Reform is not a magic word. This is definitely true in Myanmar. When the junta regime first opened up its iron gate, the word “reform” generated euphoria. But months later, there was more confusion than results. Frustration is expected to follow suit if changes continue to grind slowly.
Observers who are familiar with President Thein Sein’s administration said there are more on the plate than what the regime can chew and digest.
Since the by-elections in April and the participation of Aung San Suu Kyi and her National League of Democracy leaders in hluttaw, scores of foreign leaders, dignitaries, diplomats and business delegates have visited the country.
Many of them have made a beeline to meet up with the regime in Nayphidaw hoping to secure deals, concessions and partnerships to participate in the country’s development.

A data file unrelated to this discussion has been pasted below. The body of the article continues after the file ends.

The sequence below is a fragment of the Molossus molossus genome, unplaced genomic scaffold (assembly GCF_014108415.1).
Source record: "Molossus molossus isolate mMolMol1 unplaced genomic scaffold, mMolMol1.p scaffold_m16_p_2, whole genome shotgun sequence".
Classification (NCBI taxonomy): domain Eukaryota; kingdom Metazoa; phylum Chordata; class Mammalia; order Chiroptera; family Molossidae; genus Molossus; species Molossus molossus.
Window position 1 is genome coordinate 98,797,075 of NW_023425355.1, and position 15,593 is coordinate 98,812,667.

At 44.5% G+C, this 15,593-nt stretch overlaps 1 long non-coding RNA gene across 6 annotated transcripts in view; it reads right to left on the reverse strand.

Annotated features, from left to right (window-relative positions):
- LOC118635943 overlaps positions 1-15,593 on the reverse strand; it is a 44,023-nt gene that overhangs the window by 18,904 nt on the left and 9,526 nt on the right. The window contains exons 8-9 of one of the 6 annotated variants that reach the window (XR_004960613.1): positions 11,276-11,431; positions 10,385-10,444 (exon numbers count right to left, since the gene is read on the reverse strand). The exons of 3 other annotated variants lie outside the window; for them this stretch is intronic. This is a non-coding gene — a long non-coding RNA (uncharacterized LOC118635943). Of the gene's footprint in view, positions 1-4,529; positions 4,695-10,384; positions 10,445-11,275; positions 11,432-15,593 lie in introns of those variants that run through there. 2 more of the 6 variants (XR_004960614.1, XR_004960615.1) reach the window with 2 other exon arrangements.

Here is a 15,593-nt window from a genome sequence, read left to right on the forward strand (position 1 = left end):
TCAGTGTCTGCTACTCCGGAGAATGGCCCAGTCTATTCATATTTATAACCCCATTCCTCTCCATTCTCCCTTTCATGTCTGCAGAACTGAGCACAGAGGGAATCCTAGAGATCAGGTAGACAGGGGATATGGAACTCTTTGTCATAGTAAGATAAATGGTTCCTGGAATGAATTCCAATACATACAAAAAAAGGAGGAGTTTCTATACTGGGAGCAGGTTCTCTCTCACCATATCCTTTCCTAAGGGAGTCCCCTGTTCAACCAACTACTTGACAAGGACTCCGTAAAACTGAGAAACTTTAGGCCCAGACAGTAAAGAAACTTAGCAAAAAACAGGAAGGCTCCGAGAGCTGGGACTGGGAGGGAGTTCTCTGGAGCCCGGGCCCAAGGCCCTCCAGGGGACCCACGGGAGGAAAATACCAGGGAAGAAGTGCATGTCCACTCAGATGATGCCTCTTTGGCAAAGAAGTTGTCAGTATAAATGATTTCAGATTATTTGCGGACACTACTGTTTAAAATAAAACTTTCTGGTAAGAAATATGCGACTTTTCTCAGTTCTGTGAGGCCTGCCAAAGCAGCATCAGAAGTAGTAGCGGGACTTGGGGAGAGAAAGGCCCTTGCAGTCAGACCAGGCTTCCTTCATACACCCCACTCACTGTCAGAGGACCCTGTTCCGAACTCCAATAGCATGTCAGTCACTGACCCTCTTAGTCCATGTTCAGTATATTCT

This is where the problem starts. The outside world is expecting too much from what the current regime is capable or willing to give. An analyst noted that there are very few leaders in the current leadership who understand the mechanics of reforms or have the capacity to discuss the subject intelligently.
The current regime needs to understand that the rush to open up the country to foreign investors and to implement quick economic reforms should not supersede the need to embrace real political reforms.
Without a solid foundation for rule of law, an independent and respectable judiciary, credible public institutions and other essential pillars to protect private interests and individual rights, it is nearly impossible to create a modern economy. As the last of Asia’s frontier economy, Myanmar is intriguing but risky.
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